Bank Expansion in Ohio
Both economic theory and available empirical evidence suggest that the relaxation of geographic restraints on bank expansion, particularly de novo expansion, promotes actual and potential competition in banking markets. Greater competition, in turn, benefits consumers by increased and improved financial services. If geographic barriers to entry do not exist, each banking organization operating in a given market is pressured to provide the mix of services desired by consumers at prices reflecting the lowest possible costs of production. Failure to do so would result in revenue ceclines and ultimate loss of market share. Geographically unconstrained rivals that operate within or on the fringes of a market can be expected to perceive market opportunities resulting from a competitor’s inferior performance; rivals might react by branching, either de novo or through merger/acquisition, into and/or throughout the market in an effort to attract profitable business. Just the threat of entry by legally uninhibited rivals and knowledge of the attendant consequences should spur the performance of banks operating in any given market.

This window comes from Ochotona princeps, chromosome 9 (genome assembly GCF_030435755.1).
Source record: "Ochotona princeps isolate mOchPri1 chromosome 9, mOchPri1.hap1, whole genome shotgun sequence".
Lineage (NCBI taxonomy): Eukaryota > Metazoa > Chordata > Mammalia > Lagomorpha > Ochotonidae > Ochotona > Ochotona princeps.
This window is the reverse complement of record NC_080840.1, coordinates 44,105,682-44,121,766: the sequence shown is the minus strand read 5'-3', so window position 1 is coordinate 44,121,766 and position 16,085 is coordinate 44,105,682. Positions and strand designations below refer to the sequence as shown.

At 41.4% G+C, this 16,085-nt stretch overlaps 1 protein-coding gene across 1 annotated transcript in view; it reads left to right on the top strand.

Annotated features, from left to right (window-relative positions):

The views authors express in Economic Commentary are theirs and not necessarily those of the Federal Reserve Bank of Cleveland or the Board of Governors of the Federal Reserve System. The series editor is Tasia Hane. This work is licensed under a Creative Commons Attribution-NonCommercial 4.0 International License. This paper and its data are subject to revision; please visit clevelandfed.org for updates.